• Transient outward potassium current and Ca2+ homeostasis in the heart: beyond the action potential Physiology And Biophysics

    Bassani, R.A.

    Abstract in English:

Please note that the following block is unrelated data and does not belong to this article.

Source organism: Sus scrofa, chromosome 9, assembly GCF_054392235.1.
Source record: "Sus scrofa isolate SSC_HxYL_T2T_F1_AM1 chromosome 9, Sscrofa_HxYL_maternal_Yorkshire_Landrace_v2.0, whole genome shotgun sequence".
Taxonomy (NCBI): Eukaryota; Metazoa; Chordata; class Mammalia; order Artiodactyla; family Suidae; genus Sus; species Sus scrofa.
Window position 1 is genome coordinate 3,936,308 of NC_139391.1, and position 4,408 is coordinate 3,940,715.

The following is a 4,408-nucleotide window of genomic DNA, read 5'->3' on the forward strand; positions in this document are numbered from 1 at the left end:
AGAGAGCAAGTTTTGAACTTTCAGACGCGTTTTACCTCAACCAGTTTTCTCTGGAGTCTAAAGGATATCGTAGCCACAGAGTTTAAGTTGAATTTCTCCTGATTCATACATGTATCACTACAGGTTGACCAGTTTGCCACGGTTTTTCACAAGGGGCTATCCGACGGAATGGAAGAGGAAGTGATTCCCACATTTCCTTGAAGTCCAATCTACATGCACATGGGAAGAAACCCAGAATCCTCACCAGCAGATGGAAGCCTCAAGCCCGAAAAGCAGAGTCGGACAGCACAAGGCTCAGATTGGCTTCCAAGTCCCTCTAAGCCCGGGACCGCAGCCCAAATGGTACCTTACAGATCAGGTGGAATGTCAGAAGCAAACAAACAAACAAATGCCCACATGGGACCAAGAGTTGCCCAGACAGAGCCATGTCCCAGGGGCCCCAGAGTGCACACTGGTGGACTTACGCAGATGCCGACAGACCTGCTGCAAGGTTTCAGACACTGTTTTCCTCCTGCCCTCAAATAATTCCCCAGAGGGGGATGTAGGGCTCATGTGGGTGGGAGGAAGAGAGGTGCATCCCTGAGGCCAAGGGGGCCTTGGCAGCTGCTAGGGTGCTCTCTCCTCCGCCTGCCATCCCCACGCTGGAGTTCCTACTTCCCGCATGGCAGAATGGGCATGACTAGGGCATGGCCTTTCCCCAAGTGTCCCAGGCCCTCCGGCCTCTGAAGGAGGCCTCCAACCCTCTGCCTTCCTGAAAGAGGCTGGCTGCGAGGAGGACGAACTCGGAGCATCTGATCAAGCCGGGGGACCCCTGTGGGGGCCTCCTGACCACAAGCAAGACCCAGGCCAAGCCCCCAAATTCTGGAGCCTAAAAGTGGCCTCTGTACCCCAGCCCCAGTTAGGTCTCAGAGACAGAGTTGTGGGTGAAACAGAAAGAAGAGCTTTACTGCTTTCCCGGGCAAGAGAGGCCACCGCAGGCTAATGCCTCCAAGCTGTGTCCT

Normal central nervous system development relies on accurate intrinsic cellular programs as well as on extrinsic informative cues provided by extracellular molecules. Migration of neuronal progenitors from defined proliferative zones to their final location is a key event during embryonic and postnatal development. Extracellular matrix components play important roles in these processes, and interactions between neurons and extracellular matrix are fundamental for the normal development of the central nervous system. Guidance cues are provided by extracellular factors that orient neuronal migration. During cerebellar development, the extracellular matrix molecules laminin and fibronectin give support to neuronal precursor migration, while other molecules such as reelin, tenascin, and netrin orient their migration. Reelin and tenascin are extracellular matrix components that attract or repel neuronal precursors and axons during development through interaction with membrane receptors, and netrin associates with laminin and heparan sulfate proteoglycans, and binds to the extracellular matrix receptor integrins present on the neuronal surface. Altogether, the dynamic changes in the composition and distribution of extracellular matrix components provide external cues that direct neurons leaving their birthplaces to reach their correct final location. Understanding the molecular mechanisms that orient neurons to reach precisely their final location during development is fundamental to understand how neuronal misplacement leads to neurological diseases and eventually to find ways to treat them.